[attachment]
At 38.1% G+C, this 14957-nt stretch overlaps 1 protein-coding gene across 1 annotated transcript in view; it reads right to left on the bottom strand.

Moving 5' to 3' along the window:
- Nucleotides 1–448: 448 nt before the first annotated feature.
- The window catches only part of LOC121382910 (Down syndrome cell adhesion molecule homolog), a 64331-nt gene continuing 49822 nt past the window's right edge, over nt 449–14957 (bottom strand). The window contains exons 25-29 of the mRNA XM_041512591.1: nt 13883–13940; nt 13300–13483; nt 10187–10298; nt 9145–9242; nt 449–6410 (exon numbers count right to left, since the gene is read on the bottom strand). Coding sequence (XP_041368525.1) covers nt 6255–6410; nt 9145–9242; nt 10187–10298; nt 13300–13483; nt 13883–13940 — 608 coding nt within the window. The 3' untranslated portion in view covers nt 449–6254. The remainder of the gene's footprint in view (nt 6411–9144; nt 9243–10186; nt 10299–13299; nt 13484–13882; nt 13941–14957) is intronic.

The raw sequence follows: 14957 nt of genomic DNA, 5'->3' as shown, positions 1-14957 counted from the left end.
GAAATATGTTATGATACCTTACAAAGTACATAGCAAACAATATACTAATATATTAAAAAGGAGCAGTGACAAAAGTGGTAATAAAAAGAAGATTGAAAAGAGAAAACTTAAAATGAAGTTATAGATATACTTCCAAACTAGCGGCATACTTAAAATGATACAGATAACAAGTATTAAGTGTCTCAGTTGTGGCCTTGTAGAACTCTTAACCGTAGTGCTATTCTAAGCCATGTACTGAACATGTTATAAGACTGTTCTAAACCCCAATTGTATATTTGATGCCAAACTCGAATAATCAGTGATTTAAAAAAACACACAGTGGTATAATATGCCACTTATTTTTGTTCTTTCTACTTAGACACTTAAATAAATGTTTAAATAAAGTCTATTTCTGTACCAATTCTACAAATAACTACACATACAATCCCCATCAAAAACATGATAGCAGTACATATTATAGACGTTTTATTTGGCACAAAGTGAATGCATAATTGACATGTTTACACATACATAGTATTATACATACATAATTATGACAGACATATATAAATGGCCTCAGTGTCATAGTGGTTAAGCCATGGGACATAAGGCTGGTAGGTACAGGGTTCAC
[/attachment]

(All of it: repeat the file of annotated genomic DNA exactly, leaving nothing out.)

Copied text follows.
At 38.1% G+C, this 14957-nt stretch overlaps 1 protein-coding gene across 1 annotated transcript in view; it reads right to left on the bottom strand.

Moving 5' to 3' along the window:
- Nucleotides 1–448: 448 nt before the first annotated feature.
- The window catches only part of LOC121382910 (Down syndrome cell adhesion molecule homolog), a 64331-nt gene continuing 49822 nt past the window's right edge, over nt 449–14957 (bottom strand). The window contains exons 25-29 of the mRNA XM_041512591.1: nt 13883–13940; nt 13300–13483; nt 10187–10298; nt 9145–9242; nt 449–6410 (exon numbers count right to left, since the gene is read on the bottom strand). Coding sequence (XP_041368525.1) covers nt 6255–6410; nt 9145–9242; nt 10187–10298; nt 13300–13483; nt 13883–13940 — 608 coding nt within the window. The 3' untranslated portion in view covers nt 449–6254. The remainder of the gene's footprint in view (nt 6411–9144; nt 9243–10186; nt 10299–13299; nt 13484–13882; nt 13941–14957) is intronic.

The raw sequence follows: 14957 nt of genomic DNA, 5'->3' as shown, positions 1-14957 counted from the left end.
GAAATATGTTATGATACCTTACAAAGTACATAGCAAACAATATACTAATATATTAAAAAGGAGCAGTGACAAAAGTGGTAATAAAAAGAAGATTGAAAAGAGAAAACTTAAAATGAAGTTATAGATATACTTCCAAACTAGCGGCATACTTAAAATGATACAGATAACAAGTATTAAGTGTCTCAGTTGTGGCCTTGTAGAACTCTTAACCGTAGTGCTATTCTAAGCCATGTACTGAACATGTTATAAGACTGTTCTAAACCCCAATTGTATATTTGATGCCAAACTCGAATAATCAGTGATTTAAAAAAACACACAGTGGTATAATATGCCACTTATTTTTGTTCTTTCTACTTAGACACTTAAATAAATGTTTAAATAAAGTCTATTTCTGTACCAATTCTACAAATAACTACACATACAATCCCCATCAAAAACATGATAGCAGTACATATTATAGACGTTTTATTTGGCACAAAGTGAATGCATAATTGACATGTTTACACATACATAGTATTATACATACATAATTATGACAGACATATATAAATGGCCTCAGTGTCATAGTGGTTAAGCCATGGGACATAAGGCTGGTAGGTACAGGGTTCAC